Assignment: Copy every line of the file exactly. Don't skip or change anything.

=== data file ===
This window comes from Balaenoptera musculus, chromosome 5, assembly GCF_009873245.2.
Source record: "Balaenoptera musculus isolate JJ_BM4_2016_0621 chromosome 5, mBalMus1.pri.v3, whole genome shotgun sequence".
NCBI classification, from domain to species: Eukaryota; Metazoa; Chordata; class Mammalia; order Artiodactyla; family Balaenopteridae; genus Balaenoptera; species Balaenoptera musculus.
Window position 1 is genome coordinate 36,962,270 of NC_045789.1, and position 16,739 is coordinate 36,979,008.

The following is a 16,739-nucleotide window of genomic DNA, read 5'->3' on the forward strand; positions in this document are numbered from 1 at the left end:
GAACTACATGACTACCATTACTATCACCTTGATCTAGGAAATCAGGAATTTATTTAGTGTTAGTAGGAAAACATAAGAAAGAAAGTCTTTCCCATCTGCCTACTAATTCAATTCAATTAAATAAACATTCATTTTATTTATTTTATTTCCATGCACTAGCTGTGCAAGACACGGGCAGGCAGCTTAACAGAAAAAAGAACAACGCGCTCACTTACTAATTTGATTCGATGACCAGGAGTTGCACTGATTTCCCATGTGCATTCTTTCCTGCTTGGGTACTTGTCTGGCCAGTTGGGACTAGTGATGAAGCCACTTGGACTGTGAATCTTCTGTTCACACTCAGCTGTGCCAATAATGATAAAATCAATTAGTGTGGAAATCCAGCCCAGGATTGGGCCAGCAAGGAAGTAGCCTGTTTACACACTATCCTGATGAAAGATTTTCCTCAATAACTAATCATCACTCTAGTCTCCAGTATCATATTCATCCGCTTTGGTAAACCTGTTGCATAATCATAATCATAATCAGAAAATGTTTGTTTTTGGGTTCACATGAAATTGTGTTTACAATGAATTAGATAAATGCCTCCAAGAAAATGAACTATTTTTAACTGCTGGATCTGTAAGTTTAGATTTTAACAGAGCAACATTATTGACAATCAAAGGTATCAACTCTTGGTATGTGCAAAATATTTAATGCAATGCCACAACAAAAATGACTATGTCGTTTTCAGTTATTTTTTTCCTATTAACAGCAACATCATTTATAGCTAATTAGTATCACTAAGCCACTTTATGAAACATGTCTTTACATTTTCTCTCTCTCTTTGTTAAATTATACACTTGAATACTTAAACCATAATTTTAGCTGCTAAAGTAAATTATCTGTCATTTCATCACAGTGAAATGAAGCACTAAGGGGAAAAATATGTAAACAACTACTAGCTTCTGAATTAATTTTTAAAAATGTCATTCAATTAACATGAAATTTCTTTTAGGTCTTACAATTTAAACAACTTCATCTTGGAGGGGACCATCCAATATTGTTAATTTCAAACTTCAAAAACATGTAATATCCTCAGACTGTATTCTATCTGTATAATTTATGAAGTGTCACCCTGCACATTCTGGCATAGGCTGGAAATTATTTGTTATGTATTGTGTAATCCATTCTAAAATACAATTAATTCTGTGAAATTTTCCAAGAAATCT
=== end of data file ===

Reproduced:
This window comes from Balaenoptera musculus, chromosome 5, assembly GCF_009873245.2.
Source record: "Balaenoptera musculus isolate JJ_BM4_2016_0621 chromosome 5, mBalMus1.pri.v3, whole genome shotgun sequence".
NCBI classification, from domain to species: Eukaryota; Metazoa; Chordata; class Mammalia; order Artiodactyla; family Balaenopteridae; genus Balaenoptera; species Balaenoptera musculus.
Window position 1 is genome coordinate 36,962,270 of NC_045789.1, and position 16,739 is coordinate 36,979,008.

The following is a 16,739-nucleotide window of genomic DNA, read 5'->3' on the forward strand; positions in this document are numbered from 1 at the left end:
GAACTACATGACTACCATTACTATCACCTTGATCTAGGAAATCAGGAATTTATTTAGTGTTAGTAGGAAAACATAAGAAAGAAAGTCTTTCCCATCTGCCTACTAATTCAATTCAATTAAATAAACATTCATTTTATTTATTTTATTTCCATGCACTAGCTGTGCAAGACACGGGCAGGCAGCTTAACAGAAAAAAGAACAACGCGCTCACTTACTAATTTGATTCGATGACCAGGAGTTGCACTGATTTCCCATGTGCATTCTTTCCTGCTTGGGTACTTGTCTGGCCAGTTGGGACTAGTGATGAAGCCACTTGGACTGTGAATCTTCTGTTCACACTCAGCTGTGCCAATAATGATAAAATCAATTAGTGTGGAAATCCAGCCCAGGATTGGGCCAGCAAGGAAGTAGCCTGTTTACACACTATCCTGATGAAAGATTTTCCTCAATAACTAATCATCACTCTAGTCTCCAGTATCATATTCATCCGCTTTGGTAAACCTGTTGCATAATCATAATCATAATCAGAAAATGTTTGTTTTTGGGTTCACATGAAATTGTGTTTACAATGAATTAGATAAATGCCTCCAAGAAAATGAACTATTTTTAACTGCTGGATCTGTAAGTTTAGATTTTAACAGAGCAACATTATTGACAATCAAAGGTATCAACTCTTGGTATGTGCAAAATATTTAATGCAATGCCACAACAAAAATGACTATGTCGTTTTCAGTTATTTTTTTCCTATTAACAGCAACATCATTTATAGCTAATTAGTATCACTAAGCCACTTTATGAAACATGTCTTTACATTTTCTCTCTCTCTTTGTTAAATTATACACTTGAATACTTAAACCATAATTTTAGCTGCTAAAGTAAATTATCTGTCATTTCATCACAGTGAAATGAAGCACTAAGGGGAAAAATATGTAAACAACTACTAGCTTCTGAATTAATTTTTAAAAATGTCATTCAATTAACATGAAATTTCTTTTAGGTCTTACAATTTAAACAACTTCATCTTGGAGGGGACCATCCAATATTGTTAATTTCAAACTTCAAAAACATGTAATATCCTCAGACTGTATTCTATCTGTATAATTTATGAAGTGTCACCCTGCACATTCTGGCATAGGCTGGAAATTATTTGTTATGTATTGTGTAATCCATTCTAAAATACAATTAATTCTGTGAAATTTTCCAAGAAATCT